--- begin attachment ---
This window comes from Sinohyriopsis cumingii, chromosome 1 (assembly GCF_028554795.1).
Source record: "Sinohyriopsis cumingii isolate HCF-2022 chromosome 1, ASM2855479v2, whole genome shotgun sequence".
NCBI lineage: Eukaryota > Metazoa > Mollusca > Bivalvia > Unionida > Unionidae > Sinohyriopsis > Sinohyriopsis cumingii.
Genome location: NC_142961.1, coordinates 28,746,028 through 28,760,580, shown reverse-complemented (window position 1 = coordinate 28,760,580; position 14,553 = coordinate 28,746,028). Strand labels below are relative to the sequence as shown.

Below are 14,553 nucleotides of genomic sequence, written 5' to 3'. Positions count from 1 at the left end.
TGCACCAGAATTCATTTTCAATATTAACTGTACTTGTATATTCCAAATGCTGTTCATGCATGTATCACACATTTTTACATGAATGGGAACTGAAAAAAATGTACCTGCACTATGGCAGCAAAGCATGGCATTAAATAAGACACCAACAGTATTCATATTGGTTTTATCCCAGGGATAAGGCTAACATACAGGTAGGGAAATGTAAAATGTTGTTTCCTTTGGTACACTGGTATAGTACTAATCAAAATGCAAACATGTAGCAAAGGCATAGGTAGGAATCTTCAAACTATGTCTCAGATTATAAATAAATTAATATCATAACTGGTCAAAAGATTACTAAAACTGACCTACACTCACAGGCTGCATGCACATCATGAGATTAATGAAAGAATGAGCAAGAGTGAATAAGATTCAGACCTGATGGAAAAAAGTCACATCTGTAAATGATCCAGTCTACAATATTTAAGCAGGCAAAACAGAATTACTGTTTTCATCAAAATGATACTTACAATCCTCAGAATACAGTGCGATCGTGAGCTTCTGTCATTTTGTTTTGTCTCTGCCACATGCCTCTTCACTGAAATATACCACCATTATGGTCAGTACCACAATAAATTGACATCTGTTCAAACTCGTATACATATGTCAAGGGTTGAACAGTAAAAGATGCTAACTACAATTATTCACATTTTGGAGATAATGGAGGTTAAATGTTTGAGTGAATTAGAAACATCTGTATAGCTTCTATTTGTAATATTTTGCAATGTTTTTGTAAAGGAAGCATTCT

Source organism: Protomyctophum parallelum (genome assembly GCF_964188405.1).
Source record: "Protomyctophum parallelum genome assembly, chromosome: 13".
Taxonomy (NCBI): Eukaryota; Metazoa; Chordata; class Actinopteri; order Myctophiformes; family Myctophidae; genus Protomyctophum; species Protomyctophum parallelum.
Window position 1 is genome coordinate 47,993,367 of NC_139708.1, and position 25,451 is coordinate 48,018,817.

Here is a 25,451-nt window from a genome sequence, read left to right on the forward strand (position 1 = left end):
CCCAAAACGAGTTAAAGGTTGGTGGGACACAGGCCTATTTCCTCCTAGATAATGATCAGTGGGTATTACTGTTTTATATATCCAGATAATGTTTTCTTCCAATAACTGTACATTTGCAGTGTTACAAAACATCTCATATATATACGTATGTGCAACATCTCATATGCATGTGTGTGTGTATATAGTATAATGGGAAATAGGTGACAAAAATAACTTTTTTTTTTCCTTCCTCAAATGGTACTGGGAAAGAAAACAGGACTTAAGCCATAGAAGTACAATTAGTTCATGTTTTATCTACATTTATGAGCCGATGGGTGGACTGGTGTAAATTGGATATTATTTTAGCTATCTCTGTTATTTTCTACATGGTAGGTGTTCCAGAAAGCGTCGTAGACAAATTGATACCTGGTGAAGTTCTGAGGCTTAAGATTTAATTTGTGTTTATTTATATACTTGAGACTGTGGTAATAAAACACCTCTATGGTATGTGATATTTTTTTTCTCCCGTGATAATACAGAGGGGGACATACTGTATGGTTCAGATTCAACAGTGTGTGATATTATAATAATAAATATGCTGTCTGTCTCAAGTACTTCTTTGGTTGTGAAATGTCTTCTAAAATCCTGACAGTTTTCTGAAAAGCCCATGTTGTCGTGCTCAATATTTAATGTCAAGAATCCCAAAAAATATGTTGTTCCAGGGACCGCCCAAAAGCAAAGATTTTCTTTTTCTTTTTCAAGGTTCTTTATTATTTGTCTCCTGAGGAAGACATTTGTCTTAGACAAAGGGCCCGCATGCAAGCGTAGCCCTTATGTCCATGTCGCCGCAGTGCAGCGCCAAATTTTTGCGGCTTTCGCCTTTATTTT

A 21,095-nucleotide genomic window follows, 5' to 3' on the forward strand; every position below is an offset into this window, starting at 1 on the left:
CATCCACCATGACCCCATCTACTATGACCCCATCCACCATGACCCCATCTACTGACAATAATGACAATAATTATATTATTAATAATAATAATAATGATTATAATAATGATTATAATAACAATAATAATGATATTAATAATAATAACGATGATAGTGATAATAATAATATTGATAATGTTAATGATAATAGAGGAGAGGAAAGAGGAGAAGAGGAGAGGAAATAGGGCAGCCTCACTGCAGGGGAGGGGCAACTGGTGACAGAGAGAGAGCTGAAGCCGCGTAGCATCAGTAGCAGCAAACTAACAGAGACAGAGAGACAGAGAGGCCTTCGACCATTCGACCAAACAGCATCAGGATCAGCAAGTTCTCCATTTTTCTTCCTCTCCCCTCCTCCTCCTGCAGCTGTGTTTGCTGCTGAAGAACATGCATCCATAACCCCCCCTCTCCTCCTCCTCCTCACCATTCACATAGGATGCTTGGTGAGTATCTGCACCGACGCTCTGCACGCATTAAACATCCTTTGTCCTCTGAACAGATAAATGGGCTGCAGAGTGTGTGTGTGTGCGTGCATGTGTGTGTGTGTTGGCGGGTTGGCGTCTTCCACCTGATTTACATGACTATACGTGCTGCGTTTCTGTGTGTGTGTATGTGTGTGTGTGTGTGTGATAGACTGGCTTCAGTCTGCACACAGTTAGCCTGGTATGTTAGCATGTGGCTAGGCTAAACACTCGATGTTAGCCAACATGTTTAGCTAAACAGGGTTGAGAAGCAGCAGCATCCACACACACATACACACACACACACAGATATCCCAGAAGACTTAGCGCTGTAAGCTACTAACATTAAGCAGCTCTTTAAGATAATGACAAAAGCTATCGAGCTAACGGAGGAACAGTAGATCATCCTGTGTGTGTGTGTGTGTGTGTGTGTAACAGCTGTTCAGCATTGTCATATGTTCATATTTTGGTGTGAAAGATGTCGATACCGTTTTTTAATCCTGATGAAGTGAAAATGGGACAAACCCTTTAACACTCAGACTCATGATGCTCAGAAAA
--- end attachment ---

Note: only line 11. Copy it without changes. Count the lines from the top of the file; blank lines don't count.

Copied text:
Here is a 25,451-nt window from a genome sequence, read left to right on the forward strand (position 1 = left end):